Beth was the first to speak. "I'd say ‘lack of diverse voices around the table' just to begin with," she said.
"I'd go beyond that. I'd say that we don't have a Board culture that values having those voices around the table," Alan added.
"I do," Jeff said. "How about if we also think about two somewhat controversial topics: increasing the size of the Board and establishing term limits. Remember, the research from The Denver Foundation showed that board terms which are too long can result in less inclusiveness."
"You're treading on sacred ground now," said Alan.
"Let's tread lightly, but we must tread," said Beth. "Maybe as part of our plan, we can put down a task of researching the practices of other clinics regarding term limits and Board size."
"I don't see Mrs. Dreyfuss giving up her seat as chair," said Jeff.
"I know," said Beth. "And I don't think Mrs. Dreyfuss should give up her seat as chair, at least not right away. We have to implement changes slowly so that the existing Board members, all of whom are tremendous assets to the organization, don't feel alienated or pushed out."
The group set up an action plan for their goals of diversifying the Board and creating an inclusive Board culture. For each objective, they set up tasks and time limits. "The Board meets on May 3," said Joe. "I'd like us to commit to bringing this action plan with the additional assessment information on Board size and term limits. Then we can get buy-in for what we'd like to put in the blueprint."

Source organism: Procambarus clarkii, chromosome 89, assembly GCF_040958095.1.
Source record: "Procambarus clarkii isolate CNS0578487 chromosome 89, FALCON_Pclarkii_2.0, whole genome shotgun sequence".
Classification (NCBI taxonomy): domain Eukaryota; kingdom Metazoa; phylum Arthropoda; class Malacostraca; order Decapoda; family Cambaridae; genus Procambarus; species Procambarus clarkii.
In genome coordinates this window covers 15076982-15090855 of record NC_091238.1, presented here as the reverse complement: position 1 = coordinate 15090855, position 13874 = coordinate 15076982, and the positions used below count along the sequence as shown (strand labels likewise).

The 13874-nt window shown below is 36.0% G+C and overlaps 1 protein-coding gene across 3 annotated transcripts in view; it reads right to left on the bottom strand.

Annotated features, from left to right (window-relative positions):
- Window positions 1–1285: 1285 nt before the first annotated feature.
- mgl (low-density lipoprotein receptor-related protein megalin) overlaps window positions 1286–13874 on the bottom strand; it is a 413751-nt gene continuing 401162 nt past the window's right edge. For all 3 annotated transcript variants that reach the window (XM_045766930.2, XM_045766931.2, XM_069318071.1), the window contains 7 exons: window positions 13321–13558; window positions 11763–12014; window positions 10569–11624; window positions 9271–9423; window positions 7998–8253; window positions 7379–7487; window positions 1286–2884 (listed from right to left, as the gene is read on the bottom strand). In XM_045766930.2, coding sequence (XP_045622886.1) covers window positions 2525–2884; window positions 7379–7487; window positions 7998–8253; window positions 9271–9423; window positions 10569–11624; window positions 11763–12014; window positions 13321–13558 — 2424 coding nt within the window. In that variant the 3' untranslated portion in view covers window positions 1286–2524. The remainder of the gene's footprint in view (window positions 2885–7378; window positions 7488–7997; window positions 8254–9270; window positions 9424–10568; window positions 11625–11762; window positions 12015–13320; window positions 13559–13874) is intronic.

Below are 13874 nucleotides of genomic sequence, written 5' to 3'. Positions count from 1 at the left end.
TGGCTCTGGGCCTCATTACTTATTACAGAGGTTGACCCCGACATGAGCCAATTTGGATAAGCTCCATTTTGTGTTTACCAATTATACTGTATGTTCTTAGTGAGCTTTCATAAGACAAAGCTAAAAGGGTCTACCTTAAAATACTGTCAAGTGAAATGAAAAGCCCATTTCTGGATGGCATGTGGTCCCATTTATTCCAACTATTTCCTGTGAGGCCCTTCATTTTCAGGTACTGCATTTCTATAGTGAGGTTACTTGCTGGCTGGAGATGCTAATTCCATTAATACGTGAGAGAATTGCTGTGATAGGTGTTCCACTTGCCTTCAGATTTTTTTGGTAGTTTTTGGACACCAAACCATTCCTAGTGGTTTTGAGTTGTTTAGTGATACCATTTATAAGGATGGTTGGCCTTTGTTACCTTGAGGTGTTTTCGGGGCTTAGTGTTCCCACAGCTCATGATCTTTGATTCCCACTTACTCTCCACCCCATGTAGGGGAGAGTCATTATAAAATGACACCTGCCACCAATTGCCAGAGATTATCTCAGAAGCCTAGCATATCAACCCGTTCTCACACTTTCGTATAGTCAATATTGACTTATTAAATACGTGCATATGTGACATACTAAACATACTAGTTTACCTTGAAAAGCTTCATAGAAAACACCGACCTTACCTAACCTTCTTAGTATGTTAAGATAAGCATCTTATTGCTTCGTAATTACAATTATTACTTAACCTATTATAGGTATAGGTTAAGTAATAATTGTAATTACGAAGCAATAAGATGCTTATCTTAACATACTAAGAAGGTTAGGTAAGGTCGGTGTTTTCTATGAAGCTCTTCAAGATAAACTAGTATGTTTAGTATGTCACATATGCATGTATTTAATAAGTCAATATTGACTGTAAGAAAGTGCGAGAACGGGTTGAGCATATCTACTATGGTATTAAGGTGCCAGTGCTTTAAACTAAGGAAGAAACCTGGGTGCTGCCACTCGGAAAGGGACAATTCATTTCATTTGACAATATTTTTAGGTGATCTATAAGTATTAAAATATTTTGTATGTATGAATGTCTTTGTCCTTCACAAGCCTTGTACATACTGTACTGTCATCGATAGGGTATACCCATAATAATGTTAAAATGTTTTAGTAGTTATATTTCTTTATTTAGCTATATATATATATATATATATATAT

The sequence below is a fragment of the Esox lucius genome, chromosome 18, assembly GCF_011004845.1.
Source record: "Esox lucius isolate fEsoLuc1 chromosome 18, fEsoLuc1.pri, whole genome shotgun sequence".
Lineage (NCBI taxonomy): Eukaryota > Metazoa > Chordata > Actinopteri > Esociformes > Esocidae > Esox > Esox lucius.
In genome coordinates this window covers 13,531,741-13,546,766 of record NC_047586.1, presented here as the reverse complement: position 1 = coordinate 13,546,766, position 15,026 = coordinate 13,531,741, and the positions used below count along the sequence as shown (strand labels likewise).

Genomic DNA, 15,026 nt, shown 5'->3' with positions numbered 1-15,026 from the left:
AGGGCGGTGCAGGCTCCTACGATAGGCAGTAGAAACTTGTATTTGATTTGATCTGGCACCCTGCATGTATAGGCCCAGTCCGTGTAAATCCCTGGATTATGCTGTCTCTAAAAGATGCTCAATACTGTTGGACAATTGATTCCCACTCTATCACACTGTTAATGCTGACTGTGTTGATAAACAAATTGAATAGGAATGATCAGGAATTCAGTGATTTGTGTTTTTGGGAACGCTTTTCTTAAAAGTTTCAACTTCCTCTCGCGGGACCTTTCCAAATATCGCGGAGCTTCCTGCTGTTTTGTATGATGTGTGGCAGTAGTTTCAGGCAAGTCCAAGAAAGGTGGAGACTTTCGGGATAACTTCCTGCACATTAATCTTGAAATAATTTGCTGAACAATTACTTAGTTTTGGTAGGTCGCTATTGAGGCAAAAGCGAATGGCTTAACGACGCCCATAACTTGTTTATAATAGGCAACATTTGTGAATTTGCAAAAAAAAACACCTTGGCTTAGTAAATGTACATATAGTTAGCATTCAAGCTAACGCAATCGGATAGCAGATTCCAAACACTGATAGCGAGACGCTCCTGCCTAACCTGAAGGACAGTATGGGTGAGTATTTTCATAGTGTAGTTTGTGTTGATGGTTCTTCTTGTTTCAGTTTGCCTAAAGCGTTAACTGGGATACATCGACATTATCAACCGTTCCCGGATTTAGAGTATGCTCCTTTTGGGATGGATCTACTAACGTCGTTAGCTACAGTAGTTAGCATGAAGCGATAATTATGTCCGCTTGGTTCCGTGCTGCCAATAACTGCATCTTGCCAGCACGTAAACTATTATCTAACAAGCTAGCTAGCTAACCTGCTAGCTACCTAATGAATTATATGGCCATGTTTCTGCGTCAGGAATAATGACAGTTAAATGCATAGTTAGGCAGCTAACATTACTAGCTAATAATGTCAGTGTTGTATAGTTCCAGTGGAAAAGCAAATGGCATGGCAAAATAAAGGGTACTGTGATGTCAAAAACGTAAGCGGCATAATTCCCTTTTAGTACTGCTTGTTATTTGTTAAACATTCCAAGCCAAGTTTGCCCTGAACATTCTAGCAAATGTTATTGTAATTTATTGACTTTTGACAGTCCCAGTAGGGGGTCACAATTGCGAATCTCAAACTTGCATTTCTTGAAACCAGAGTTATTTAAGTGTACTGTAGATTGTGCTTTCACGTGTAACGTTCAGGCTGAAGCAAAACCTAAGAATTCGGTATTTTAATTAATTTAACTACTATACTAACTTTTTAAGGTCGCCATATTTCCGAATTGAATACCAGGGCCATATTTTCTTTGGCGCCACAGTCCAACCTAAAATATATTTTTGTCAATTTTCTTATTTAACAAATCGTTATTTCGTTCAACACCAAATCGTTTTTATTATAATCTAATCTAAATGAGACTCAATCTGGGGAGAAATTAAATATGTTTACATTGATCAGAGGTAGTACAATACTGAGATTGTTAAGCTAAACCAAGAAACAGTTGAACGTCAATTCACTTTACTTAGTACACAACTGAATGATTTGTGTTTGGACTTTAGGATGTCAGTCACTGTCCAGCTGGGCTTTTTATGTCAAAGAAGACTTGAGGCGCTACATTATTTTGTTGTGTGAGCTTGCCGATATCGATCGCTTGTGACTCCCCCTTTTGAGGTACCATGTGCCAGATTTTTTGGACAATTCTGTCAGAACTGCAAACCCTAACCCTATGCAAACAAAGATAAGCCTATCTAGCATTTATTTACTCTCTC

"Sounds great, Joe," said Beth. "But let's wait to pass along any specifics to the staff. I don't want them to get their hopes up about term limits if we don't get them enacted."
"Good, Alan," said Joe. "So our desired goals would be..."
"To recruit and retain Board members from communities of color," said Jeff. "But I don't think we want to set numeric goals. What do you think, Beth?"
"No, let's not go there. Some people are concerned about affirmative action or reverse discrimination," said Beth. "Let's just say we're hoping to become as diverse as the average children's health clinic Board. That gives us a target of 30 percent."
"Great, so our outcome will be a target of a Board with at least 30 percent of the members being people of color," said Jeff.
"Now let's look at our objectives. How about if we have as an objective that a person of color is at least in the final pool for any open Board slots."
"Good," said Beth. "That's a start. Now we need to address the whole question of Board inclusiveness."
"Well, the workbook says that the Board leader needs to set a tone for inclusiveness," said Alan. "What do you think the chances are of that?"
"Oh, I'd say we have a ways to go," said Jeff. "But we're here, so maybe we can put ‘developing understanding of culture among Board leaders' as an action step. Then we can work on that ourselves."
"Great idea!" said Beth. "Let's also add something about creating shared experiences together, maybe have the Board build in some cultural competency training. We talked about that way back, remember, Jeff?"
"Good thinking," Joe agreed. "I'll just report generally on what we're thinking. And Beth, Jeff, we should present this to Mrs. Dreyfuss before we show it to anyone."
The group agreed to exchange information by e-mail and reconvene after the Board meeting to finalize their portion of the CHC Inclusiveness Blueprint.
- Stories from the Journey
- Examples of Having Courageous Conversations
- Agreements for Courageous Conversations and Active Learning
- Inclusiveness at Work (publication)
- Inside Inclusiveness (publication)
- Fictional Case Study
- Inspirational Quotes